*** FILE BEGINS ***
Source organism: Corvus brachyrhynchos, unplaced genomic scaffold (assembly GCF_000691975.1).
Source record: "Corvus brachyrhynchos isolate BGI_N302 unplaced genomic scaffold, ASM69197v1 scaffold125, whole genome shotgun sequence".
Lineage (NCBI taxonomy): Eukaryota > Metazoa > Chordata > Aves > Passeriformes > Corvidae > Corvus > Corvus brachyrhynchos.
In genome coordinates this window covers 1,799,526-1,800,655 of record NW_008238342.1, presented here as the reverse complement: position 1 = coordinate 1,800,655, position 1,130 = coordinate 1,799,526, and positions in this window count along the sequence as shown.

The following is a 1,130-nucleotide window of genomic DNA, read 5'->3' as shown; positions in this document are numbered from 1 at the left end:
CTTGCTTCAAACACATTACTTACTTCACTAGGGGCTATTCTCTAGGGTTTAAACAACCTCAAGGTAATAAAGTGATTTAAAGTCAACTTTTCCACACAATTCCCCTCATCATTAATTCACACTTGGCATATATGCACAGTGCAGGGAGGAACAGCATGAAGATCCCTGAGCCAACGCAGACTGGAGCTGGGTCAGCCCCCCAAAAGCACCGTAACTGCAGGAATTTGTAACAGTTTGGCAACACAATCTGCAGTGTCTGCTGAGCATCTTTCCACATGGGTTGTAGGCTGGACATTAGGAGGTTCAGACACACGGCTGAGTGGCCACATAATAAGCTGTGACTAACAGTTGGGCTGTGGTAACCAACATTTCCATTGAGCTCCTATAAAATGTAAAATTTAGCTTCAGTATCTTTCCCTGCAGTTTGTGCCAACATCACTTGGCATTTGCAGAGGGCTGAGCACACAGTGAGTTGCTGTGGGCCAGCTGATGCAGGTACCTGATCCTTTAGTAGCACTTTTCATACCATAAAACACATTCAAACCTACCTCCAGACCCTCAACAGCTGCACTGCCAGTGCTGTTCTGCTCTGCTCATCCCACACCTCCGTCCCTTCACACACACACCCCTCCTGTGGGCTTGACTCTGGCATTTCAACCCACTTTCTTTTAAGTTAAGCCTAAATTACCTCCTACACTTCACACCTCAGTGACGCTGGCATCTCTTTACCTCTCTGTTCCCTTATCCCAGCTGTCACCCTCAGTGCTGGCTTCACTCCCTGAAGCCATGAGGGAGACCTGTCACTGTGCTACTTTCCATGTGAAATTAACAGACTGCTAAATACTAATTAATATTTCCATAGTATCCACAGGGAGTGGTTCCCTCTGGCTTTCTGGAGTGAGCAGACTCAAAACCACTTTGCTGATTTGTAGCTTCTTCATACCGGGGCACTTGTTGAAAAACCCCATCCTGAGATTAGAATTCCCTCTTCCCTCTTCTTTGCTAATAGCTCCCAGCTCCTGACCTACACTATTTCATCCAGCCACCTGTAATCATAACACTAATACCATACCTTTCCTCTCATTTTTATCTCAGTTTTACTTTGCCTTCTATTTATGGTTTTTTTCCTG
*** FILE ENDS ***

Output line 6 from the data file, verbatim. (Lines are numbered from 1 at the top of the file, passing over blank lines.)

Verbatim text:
CTTGCTTCAAACACATTACTTACTTCACTAGGGGCTATTCTCTAGGGTTTAAACAACCTCAAGGTAATAAAGTGATTTAAAGTCAACTTTTCCACACAATTCCCCTCATCATTAATTCACACTTGGCATATATGCACAGTGCAGGGAGGAACAGCATGAAGATCCCTGAGCCAACGCAGACTGGAGCTGGGTCAGCCCCCCAAAAGCACCGTAACTGCAGGAATTTGTAACAGTTTGGCAACACAATCTGCAGTGTCTGCTGAGCATCTTTCCACATGGGTTGTAGGCTGGACATTAGGAGGTTCAGACACACGGCTGAGTGGCCACATAATAAGCTGTGACTAACAGTTGGGCTGTGGTAACCAACATTTCCATTGAGCTCCTATAAAATGTAAAATTTAGCTTCAGTATCTTTCCCTGCAGTTTGTGCCAACATCACTTGGCATTTGCAGAGGGCTGAGCACACAGTGAGTTGCTGTGGGCCAGCTGATGCAGGTACCTGATCCTTTAGTAGCACTTTTCATACCATAAAACACATTCAAACCTACCTCCAGACCCTCAACAGCTGCACTGCCAGTGCTGTTCTGCTCTGCTCATCCCACACCTCCGTCCCTTCACACACACACCCCTCCTGTGGGCTTGACTCTGGCATTTCAACCCACTTTCTTTTAAGTTAAGCCTAAATTACCTCCTACACTTCACACCTCAGTGACGCTGGCATCTCTTTACCTCTCTGTTCCCTTATCCCAGCTGTCACCCTCAGTGCTGGCTTCACTCCCTGAAGCCATGAGGGAGACCTGTCACTGTGCTACTTTCCATGTGAAATTAACAGACTGCTAAATACTAATTAATATTTCCATAGTATCCACAGGGAGTGGTTCCCTCTGGCTTTCTGGAGTGAGCAGACTCAAAACCACTTTGCTGATTTGTAGCTTCTTCATACCGGGGCACTTGTTGAAAAACCCCATCCTGAGATTAGAATTCCCTCTTCCCTCTTCTTTGCTAATAGCTCCCAGCTCCTGACCTACACTATTTCATCCAGCCACCTGTAATCATAACACTAATACCATACCTTTCCTCTCATTTTTATCTCAGTTTTACTTTGCCTTCTATTTATGGTTTTTTTCCTG